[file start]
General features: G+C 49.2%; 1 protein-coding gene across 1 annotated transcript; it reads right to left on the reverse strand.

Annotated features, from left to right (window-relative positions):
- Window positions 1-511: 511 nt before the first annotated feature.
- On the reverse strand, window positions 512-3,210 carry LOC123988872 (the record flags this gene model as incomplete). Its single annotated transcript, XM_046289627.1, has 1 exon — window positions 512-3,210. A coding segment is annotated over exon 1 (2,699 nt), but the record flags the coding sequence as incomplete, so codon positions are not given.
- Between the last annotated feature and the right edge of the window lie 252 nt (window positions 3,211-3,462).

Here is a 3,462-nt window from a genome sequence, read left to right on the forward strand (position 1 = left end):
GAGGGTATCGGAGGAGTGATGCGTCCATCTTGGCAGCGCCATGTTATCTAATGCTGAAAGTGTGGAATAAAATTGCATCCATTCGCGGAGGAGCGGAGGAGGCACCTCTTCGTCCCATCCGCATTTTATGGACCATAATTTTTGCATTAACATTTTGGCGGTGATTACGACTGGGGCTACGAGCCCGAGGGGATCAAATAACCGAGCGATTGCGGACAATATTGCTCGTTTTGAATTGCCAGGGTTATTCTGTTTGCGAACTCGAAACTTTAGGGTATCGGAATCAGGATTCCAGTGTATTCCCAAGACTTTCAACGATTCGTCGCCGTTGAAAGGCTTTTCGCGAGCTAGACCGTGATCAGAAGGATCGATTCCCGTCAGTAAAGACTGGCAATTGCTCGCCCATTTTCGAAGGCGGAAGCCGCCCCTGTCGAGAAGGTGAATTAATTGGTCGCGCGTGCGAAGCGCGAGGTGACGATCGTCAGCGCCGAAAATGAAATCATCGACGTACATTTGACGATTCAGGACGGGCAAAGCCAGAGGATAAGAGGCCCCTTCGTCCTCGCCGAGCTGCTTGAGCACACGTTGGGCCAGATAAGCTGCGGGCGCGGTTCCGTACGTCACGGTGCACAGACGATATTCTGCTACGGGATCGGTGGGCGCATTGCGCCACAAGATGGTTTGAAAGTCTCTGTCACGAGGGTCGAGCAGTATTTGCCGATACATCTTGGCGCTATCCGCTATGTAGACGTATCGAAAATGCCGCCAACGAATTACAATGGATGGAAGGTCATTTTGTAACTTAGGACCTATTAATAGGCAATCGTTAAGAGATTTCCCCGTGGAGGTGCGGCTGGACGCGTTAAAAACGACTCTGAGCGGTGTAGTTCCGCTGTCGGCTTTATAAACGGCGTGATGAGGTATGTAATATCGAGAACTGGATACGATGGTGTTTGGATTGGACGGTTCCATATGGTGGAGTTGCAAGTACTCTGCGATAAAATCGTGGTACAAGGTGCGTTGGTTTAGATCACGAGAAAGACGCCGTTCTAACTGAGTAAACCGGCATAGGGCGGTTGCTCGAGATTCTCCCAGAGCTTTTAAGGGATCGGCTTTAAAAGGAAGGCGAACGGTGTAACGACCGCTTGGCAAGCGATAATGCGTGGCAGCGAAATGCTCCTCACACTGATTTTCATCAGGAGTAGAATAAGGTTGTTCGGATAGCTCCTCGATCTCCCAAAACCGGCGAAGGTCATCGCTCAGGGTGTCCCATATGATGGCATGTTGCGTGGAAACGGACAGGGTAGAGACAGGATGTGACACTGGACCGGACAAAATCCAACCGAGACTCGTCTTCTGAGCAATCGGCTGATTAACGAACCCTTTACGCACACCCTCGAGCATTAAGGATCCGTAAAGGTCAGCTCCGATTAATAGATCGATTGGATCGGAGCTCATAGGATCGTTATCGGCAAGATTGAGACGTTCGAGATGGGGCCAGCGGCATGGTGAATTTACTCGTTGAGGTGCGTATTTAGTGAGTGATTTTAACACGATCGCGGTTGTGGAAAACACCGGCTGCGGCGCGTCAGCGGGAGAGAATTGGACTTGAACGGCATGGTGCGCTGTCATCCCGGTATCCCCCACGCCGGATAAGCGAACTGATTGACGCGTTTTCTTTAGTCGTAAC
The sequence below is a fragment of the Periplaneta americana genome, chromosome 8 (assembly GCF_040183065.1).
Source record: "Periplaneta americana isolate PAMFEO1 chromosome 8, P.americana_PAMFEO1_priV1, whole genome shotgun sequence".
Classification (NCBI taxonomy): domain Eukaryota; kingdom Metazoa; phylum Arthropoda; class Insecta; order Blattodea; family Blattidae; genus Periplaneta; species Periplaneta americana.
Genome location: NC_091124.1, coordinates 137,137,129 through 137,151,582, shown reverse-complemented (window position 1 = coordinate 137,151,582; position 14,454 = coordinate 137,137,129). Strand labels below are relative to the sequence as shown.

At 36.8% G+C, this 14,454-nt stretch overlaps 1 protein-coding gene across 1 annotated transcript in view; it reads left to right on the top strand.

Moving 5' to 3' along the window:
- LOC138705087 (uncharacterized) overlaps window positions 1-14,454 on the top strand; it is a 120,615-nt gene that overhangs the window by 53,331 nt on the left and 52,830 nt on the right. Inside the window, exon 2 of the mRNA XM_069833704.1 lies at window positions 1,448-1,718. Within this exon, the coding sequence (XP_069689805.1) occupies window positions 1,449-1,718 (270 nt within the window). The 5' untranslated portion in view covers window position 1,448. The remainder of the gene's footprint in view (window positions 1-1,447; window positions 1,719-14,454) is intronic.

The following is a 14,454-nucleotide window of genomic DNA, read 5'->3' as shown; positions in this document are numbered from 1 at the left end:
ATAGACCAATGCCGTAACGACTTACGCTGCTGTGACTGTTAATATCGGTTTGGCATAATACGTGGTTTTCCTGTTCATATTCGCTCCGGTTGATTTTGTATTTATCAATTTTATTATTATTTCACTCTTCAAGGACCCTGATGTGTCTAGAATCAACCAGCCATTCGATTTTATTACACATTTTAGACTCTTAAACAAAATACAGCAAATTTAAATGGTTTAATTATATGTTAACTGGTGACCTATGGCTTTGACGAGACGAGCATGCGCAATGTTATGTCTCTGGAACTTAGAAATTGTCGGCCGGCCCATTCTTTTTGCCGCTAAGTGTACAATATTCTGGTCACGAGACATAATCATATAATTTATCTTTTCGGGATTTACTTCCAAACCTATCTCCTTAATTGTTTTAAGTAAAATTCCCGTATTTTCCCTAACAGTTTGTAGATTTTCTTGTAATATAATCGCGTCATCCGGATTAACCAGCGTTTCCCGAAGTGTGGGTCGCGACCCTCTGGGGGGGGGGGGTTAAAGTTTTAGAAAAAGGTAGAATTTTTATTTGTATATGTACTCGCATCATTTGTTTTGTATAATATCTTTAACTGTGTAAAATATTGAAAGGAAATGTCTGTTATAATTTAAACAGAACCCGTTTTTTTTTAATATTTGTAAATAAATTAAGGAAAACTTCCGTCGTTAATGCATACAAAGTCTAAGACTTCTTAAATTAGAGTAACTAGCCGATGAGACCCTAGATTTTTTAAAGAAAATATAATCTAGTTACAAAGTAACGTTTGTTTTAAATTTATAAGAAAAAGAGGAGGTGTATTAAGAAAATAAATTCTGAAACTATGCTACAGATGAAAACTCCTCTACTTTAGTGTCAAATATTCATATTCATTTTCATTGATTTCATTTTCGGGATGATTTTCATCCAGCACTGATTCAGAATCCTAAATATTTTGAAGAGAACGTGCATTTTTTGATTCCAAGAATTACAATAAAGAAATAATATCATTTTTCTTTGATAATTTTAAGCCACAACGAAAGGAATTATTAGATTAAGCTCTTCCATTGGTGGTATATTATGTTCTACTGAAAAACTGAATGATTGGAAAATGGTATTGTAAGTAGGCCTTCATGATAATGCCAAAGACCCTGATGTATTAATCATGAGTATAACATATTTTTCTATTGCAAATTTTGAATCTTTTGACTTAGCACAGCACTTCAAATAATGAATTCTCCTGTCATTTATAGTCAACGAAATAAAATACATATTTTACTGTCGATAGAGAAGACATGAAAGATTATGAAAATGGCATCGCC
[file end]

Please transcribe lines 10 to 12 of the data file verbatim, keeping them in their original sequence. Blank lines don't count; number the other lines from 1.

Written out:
Classification (NCBI taxonomy): domain Eukaryota; kingdom Metazoa; phylum Arthropoda; class Insecta; order Blattodea; family Blattidae; genus Periplaneta; species Periplaneta americana.
Genome location: NC_091124.1, coordinates 137,137,129 through 137,151,582, shown reverse-complemented (window position 1 = coordinate 137,151,582; position 14,454 = coordinate 137,137,129). Strand labels below are relative to the sequence as shown.

At 36.8% G+C, this 14,454-nt stretch overlaps 1 protein-coding gene across 1 annotated transcript in view; it reads left to right on the top strand.